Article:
First Drive Mazda CX-3 1.5 diesel 105 SE-L Nav 2WD first drive review
The Mazda CX-3 is a small SUV based on the Mazda 2 supermini, and it shares plenty with that car. It's fun to drive, but it's not all that comfortable and you might be disappointed by the practicality.
The Mazda CX-3 is stylish and well-equipped, and it’s also one of the more entertaining cars of its type to drive. However, it’s also expensive to buy and not practical enough, so before you get one, make sure you prioritise style and fun above all else.
Author:Ivan Aistrop Location: Newcastle-Upon-Tyne
Need to know:
Supermini-sized SUV based on the Mazda 2
Petrol or diesel power, front- or four-wheel drive
Available to order now with diesel models starting at £18,995
What is it?
Small SUVs are to car companies what beards are to the male population of Shoreditch; they’re a statement of style, and everybody seems to have one. Mazda is the latest car company to inject an entrant into this already-crowded-yet-still-rapidly-growing section of the market, in the shape of the new CX-3.
It’ll be taking on other supermini-based SUVs like the Nissan Juke, Renault Captur and Peugeot 2008, to name just a few. To compete, it’ll need to bring a little something different to the party. Mazda says the car has that covered, thanks to its style, generous equipment and the pleasure it gives to the person driving it.
What is it like?
Let’s tackle these points in order shall we? We’ll leave it to you to decide whether it’s any better looking than its rivals, but we’d say the CX-3 certainly cuts a different shape to most other cars in the class. The look is very reminiscent of the Mazda 2 supermini with which it shares its underpinnings, but with a bulkier, jacked-up treatment.
The equipment part of the promise is certainly delivered upon, because the kit you get as standard is very generous indeed. Even entry-level SE cars come with alloy wheels, air-conditioning, cruise control, four powered windows, six airbags, tyre pressure monitoring and a touch-screen infotainment system that incorporates DAB radio, Bluetooth and various connected apps. SE-L models, meanwhile, add climate control, rear parking sensors, automatic lights and wipers, an autonomous braking system and lane departure warning, while Sport Nav trim adds navigation (obviously, and nav can also be added to the other two trims as an option), keyless entry, part-leather trim, LED headlamps, a reversing camera, a head-up display and a posher stereo.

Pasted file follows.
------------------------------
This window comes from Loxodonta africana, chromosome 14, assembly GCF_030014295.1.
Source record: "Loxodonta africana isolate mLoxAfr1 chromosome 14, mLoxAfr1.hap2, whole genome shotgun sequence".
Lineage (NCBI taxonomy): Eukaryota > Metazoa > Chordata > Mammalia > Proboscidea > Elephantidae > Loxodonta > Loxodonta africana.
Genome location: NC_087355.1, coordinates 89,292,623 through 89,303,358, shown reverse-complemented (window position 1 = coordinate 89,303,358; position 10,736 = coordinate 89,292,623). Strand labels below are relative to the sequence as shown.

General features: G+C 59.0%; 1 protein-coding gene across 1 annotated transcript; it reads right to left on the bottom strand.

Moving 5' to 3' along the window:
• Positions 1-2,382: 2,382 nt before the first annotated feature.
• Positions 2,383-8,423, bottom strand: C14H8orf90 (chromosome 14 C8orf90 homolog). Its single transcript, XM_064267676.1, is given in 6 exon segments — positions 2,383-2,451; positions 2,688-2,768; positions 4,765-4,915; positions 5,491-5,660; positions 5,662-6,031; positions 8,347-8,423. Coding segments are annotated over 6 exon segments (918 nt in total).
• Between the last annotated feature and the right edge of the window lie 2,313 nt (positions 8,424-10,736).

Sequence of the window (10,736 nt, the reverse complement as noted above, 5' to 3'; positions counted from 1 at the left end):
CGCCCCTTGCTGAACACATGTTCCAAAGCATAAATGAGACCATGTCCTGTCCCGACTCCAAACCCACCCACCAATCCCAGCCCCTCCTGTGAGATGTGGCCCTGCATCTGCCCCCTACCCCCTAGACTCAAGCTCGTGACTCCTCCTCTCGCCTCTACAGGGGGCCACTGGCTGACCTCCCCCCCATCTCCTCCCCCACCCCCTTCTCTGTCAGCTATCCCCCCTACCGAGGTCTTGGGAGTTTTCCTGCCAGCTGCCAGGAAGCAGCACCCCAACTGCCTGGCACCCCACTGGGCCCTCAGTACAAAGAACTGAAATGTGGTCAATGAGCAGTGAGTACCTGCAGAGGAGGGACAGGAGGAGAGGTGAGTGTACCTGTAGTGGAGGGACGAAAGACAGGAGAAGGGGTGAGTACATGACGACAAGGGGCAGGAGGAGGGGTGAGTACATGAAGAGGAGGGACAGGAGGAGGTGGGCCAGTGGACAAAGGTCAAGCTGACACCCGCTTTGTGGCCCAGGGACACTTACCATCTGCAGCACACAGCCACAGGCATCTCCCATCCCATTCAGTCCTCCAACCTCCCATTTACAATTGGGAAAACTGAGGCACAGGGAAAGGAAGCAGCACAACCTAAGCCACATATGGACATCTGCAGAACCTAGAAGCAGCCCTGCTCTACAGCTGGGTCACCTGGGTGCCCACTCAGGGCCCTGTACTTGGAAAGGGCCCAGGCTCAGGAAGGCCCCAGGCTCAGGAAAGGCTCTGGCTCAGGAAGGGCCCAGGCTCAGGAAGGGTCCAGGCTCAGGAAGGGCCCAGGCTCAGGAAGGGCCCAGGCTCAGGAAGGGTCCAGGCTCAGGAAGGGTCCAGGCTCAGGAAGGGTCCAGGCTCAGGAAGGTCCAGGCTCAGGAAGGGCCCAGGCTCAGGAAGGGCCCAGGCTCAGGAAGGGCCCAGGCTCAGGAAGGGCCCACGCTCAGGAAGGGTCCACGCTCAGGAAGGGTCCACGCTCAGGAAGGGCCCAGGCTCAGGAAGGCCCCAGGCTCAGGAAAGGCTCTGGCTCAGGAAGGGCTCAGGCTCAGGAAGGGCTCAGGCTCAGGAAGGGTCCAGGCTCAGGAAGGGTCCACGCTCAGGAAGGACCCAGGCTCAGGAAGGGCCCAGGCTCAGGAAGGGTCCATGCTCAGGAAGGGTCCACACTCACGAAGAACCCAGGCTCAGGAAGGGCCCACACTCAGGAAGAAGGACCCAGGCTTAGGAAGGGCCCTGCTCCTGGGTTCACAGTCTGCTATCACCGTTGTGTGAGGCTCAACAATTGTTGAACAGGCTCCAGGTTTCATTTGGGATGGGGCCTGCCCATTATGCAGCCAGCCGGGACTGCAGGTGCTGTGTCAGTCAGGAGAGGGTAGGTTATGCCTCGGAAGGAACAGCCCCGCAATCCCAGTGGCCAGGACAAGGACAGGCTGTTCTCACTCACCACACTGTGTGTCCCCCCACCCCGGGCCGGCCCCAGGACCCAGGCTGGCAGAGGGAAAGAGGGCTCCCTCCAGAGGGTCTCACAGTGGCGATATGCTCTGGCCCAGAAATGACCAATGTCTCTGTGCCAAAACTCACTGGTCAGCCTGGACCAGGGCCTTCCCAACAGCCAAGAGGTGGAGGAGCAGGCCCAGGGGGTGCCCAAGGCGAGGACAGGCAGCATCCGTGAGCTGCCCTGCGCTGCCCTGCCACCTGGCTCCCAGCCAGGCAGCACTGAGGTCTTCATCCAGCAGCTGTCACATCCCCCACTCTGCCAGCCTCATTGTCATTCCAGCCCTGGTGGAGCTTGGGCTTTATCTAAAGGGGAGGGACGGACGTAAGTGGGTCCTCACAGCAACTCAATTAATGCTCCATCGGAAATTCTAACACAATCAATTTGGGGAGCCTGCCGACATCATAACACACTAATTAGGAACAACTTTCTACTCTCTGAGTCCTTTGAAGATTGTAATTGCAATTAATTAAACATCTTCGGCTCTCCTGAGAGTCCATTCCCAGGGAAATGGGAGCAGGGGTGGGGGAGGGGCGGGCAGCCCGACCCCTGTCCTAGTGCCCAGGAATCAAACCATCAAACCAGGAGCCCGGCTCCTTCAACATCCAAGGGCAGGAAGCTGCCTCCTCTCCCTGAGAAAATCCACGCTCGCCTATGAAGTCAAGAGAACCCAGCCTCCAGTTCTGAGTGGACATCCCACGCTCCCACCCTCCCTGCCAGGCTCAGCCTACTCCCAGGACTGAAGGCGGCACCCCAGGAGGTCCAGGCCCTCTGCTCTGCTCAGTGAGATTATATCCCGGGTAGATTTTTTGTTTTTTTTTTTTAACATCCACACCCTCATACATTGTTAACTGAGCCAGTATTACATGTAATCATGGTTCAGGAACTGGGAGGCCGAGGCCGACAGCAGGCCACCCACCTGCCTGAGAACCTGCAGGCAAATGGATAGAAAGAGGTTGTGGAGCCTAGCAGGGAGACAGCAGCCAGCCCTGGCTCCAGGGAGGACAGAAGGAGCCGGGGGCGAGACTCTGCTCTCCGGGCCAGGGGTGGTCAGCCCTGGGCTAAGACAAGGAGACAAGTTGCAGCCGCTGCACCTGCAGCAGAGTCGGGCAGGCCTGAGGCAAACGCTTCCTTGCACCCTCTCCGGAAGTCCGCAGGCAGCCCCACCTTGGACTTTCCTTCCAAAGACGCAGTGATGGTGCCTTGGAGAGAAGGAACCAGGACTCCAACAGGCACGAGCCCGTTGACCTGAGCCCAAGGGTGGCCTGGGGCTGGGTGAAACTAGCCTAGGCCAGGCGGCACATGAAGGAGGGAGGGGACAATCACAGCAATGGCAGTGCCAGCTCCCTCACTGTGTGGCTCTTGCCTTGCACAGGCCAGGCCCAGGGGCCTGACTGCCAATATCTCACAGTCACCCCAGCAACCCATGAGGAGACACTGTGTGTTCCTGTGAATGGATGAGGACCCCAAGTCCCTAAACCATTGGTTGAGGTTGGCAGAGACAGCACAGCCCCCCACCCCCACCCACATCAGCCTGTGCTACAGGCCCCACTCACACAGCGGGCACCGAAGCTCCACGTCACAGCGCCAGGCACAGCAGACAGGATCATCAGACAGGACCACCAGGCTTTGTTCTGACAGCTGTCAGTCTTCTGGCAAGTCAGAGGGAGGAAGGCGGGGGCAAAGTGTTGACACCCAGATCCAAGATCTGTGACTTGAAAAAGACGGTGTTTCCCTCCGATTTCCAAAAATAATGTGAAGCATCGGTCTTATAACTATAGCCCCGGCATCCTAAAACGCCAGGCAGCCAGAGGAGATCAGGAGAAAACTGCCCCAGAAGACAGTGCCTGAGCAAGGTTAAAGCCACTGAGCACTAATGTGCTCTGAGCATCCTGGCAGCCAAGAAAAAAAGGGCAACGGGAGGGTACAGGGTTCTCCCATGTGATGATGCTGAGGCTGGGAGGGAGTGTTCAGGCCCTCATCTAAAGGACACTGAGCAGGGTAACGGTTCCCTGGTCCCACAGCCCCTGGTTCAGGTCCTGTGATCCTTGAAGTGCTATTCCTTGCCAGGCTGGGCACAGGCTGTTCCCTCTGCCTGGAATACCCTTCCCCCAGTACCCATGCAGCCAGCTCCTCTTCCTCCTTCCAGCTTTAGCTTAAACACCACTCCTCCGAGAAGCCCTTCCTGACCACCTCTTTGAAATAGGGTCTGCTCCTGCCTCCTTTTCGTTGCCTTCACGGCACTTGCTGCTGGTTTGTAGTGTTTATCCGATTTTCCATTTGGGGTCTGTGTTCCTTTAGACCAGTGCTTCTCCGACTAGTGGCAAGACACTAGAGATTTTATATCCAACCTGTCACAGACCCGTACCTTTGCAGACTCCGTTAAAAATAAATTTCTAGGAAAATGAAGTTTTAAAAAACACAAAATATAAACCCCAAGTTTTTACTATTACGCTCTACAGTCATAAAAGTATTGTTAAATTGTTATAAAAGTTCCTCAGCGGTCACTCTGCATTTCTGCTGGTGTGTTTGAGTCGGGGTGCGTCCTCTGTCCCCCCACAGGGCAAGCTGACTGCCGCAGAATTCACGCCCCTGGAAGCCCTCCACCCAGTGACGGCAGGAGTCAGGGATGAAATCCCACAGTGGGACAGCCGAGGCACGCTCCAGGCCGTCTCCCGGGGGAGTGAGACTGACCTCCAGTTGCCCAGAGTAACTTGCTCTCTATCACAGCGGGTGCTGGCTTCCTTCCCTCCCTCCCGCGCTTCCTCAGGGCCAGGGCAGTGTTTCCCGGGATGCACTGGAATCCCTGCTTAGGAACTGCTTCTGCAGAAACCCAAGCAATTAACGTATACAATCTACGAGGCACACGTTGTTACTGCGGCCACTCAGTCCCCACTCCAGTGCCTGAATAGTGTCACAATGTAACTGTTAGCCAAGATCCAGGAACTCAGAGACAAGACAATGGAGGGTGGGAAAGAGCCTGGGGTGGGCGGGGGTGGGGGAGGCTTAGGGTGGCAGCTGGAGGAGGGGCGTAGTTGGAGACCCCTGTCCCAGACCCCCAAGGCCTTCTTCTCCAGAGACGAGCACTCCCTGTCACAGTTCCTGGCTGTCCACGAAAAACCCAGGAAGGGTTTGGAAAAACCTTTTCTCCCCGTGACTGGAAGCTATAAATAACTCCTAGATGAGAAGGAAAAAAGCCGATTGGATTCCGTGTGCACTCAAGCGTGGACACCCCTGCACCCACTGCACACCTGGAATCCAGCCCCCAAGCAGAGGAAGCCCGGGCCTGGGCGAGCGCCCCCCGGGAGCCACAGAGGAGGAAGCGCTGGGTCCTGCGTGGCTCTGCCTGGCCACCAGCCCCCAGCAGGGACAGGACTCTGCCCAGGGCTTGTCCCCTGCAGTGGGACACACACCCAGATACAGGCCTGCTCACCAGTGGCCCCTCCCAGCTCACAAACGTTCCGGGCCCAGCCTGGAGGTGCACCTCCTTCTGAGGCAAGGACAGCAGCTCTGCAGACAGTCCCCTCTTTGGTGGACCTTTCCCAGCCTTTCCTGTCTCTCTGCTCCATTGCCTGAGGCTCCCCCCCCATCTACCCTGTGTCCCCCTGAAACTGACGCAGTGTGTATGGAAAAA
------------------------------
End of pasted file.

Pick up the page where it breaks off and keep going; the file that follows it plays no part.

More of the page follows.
And the driver appeal bit of it? Well, it starts off very well. The 1.5-litre diesel engine delivers a surprising turn of speed for a unit with only 103bhp, and with the grunt being accessible throughout much of the rev range, it’s an easy and relaxing companion when you’re not in so much of a hurry. The crisp gearshift and weighty, positive-feeling pedals also lend a slightly sporty feel.
Whether you go for front- or four-wheel drive (both are available), the CX-3 delivers plenty of grip. The steering is sharp and has a nice, meaty weighting, while the body control stays impressively tight in all situations.